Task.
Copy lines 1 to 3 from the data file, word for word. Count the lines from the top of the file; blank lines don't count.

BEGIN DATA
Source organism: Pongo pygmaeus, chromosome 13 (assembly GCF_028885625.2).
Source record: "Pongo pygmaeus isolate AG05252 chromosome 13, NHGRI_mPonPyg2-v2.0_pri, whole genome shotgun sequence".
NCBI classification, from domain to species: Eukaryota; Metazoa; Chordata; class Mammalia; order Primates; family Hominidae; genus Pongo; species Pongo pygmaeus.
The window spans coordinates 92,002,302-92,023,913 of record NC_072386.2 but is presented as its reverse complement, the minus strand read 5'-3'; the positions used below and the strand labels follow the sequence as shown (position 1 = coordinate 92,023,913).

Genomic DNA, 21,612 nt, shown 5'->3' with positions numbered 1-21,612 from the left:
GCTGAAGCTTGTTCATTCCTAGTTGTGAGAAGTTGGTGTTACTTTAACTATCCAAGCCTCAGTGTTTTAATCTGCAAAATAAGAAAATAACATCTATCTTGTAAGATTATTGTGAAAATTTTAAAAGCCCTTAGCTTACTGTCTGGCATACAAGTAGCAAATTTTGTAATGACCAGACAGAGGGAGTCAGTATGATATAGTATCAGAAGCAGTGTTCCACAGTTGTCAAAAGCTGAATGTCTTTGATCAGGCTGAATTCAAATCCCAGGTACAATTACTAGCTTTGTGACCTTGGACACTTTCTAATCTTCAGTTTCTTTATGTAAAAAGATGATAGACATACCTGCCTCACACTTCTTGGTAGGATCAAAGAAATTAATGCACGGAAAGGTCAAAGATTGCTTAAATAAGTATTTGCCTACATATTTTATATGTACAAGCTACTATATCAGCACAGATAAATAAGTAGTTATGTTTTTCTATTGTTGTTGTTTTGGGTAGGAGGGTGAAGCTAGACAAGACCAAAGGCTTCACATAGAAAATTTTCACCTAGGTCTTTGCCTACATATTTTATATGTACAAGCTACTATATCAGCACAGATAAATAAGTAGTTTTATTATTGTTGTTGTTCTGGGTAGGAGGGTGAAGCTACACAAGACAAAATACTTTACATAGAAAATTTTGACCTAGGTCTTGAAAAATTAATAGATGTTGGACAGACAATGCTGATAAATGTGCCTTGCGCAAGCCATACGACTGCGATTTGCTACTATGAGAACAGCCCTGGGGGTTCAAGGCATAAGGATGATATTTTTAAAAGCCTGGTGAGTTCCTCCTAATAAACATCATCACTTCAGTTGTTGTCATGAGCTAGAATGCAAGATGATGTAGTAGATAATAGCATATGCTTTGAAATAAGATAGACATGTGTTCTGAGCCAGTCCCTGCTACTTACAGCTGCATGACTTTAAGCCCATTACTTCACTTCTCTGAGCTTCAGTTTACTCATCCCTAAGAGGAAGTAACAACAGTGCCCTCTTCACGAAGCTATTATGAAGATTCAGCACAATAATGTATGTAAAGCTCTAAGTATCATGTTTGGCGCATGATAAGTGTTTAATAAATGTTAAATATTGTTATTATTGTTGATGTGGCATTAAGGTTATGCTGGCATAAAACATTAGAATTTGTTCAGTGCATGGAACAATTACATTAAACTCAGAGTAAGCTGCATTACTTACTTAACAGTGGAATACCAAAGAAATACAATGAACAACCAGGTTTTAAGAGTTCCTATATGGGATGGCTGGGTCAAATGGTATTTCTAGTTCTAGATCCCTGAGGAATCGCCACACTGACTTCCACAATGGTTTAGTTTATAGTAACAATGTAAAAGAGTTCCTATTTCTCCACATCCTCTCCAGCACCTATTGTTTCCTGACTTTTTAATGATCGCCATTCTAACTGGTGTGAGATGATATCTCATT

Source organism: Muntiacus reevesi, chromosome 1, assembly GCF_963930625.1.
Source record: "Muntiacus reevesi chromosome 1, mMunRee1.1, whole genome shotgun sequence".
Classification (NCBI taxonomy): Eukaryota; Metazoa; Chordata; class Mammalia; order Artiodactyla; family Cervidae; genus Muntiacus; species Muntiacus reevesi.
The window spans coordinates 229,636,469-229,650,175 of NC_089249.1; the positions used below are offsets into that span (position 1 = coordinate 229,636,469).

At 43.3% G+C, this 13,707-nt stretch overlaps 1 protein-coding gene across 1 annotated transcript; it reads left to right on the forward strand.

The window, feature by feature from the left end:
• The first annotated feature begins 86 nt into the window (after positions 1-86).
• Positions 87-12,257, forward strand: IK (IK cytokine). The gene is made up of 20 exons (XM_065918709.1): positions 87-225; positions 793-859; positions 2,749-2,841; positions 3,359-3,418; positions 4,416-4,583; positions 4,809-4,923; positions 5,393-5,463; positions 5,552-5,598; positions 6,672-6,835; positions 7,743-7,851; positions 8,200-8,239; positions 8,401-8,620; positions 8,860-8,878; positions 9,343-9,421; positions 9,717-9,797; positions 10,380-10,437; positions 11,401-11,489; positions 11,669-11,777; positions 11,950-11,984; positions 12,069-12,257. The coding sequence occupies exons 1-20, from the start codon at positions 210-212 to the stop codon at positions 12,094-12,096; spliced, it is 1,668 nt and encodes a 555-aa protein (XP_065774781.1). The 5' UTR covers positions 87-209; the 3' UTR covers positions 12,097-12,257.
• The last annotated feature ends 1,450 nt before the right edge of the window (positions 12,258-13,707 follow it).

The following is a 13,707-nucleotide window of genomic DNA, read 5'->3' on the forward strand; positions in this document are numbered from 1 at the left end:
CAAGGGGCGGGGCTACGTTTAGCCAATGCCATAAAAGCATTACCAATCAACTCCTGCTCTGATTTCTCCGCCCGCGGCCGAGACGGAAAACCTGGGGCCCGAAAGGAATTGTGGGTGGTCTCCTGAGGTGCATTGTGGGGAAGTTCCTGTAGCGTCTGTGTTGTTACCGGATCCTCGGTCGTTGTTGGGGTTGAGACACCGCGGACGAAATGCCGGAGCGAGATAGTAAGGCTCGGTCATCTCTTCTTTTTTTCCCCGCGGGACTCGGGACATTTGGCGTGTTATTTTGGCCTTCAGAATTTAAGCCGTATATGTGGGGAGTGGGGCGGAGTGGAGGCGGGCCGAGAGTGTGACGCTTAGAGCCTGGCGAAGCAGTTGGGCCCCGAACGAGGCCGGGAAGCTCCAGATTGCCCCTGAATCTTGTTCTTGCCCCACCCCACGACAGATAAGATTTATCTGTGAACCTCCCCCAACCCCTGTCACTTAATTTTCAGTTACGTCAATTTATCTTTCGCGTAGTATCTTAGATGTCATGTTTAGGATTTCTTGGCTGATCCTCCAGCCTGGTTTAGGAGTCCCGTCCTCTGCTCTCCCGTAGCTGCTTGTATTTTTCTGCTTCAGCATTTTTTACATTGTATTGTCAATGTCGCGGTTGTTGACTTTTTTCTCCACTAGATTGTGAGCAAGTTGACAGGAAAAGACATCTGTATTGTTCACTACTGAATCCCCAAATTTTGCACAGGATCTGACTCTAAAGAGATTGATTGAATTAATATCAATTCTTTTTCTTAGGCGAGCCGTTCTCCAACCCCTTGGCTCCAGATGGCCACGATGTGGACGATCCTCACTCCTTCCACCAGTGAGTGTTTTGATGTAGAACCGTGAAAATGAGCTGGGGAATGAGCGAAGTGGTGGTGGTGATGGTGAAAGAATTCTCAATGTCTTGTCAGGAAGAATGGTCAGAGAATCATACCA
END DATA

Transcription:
Source organism: Pongo pygmaeus, chromosome 13 (assembly GCF_028885625.2).
Source record: "Pongo pygmaeus isolate AG05252 chromosome 13, NHGRI_mPonPyg2-v2.0_pri, whole genome shotgun sequence".
NCBI classification, from domain to species: Eukaryota; Metazoa; Chordata; class Mammalia; order Primates; family Hominidae; genus Pongo; species Pongo pygmaeus.